Australian researchers that developed a simple eye test to detect signs of Alzheimer’s disease have secured funding to commercialize their technology—to take from lab to the eye clinic. Australia’s Centre for Eye Research recently incubated the Enlighten Imaging, an Australian start-up, recently a recipient of the Australian Government’s Medical Research Future Fund support under BioMedTech Horizons 2.0 program delivered by MTPConnect.
The team developed a technology similar to that used in NASA satellites to scan the retina for signs of brain and eye diseases. It will increase access to tests, which are currently not available in eye clinics, for these conditions. The group’s funding—by BioMedTech Horizons and the National Foundation for Medical Research and Innovation—enables them to start the medical device development journey and leverage this technology, conduct clinical trials and hopefully seek FDA approval.
Who is BioMedTech Horizons?
The BioMedTech Horizons program is a funding initiative to support innovative collaborative health technologies, drive discoveries towards proof-of-concept, and commercialization that addresses key health challenges as well as maximize entrepreneurship and idea potential. The funding is key in helping the Australian group transform research into real-world outcomes that will hopefully benefit patients.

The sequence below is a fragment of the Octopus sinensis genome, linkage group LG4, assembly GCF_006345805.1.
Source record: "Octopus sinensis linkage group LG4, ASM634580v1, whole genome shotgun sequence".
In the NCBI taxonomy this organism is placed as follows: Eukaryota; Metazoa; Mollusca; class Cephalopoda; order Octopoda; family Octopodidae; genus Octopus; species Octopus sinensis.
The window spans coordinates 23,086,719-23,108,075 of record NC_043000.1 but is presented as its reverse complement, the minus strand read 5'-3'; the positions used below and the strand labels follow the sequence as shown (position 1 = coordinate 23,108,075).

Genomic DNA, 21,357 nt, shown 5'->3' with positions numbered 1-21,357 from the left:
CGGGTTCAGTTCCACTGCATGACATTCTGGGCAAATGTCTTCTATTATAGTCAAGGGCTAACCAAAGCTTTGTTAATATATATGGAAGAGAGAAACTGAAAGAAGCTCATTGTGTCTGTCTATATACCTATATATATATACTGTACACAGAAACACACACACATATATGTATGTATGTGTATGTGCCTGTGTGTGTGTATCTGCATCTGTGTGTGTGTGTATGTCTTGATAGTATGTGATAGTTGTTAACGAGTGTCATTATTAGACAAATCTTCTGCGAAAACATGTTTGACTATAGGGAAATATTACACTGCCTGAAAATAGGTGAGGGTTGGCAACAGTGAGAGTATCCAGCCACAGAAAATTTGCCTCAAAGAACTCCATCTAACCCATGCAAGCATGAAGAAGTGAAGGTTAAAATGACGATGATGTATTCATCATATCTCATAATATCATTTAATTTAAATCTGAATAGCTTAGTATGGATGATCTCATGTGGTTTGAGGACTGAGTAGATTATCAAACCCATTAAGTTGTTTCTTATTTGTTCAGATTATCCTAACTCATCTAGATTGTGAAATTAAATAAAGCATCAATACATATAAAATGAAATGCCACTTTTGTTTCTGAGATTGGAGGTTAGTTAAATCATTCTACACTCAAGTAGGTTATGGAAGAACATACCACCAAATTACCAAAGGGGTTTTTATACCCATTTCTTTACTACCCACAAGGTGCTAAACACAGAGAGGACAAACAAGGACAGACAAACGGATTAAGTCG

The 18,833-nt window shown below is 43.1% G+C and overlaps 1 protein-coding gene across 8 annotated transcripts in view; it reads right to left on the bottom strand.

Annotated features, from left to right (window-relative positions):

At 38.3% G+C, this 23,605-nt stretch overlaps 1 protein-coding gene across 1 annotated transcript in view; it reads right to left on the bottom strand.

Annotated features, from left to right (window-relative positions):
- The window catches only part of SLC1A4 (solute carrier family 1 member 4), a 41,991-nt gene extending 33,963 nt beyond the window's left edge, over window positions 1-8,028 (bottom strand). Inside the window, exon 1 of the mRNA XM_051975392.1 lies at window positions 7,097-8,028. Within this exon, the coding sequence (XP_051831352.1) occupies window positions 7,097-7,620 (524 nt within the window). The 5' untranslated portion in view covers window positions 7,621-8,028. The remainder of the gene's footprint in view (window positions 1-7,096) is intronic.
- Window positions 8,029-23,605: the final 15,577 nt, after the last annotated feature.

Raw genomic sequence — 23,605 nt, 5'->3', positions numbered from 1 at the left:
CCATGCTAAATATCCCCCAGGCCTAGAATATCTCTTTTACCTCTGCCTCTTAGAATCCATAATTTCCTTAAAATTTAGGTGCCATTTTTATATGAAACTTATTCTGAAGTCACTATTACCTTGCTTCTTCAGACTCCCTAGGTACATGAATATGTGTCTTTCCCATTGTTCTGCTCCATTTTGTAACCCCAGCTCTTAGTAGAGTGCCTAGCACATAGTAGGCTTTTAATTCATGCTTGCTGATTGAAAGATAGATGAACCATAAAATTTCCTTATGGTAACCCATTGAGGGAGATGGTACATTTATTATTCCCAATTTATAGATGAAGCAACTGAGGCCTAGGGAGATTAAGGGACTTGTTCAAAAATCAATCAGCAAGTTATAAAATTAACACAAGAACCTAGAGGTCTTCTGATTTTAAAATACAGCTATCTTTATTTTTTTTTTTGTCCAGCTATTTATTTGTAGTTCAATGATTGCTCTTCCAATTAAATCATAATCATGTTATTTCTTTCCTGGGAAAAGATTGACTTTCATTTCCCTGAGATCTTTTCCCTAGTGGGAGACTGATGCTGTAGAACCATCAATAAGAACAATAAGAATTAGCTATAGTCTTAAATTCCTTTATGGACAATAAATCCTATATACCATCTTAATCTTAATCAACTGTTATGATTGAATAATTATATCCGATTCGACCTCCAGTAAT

The researchers’ earlier results were recently published in Nature Communications and showed that the eye test accurately identified study volunteers who have brain changes that suggest Alzheimer’s disease. Consequently, the technology is now undergoing clinical trials in a larger study in collaboration with the Health Brain Project at the Florey Institute of Neuroscience and Mental Health. The purpose of this study is to assess whether the eye test can detect people at risk of the disease, up to 20 years prior to onset of symptoms.
Associate Professor van Wijngaarden said so far, the team had used an expensive research camera for its studies. Moving forward, they would develop a more economical portable model that could eventually be used by an optometrist. van Wijngaarden noted, “We want to make our technology available to those at the frontline of eye care and we believe hyperspectral imaging has the ability to provide new insights into eye and brain health.”
Peter van Wijngaarden, Associate Professor, University of Melbourne, Deputy Director, Centre for Eye Research Institute
Dr. Xavier Hadoux, University of Melbourne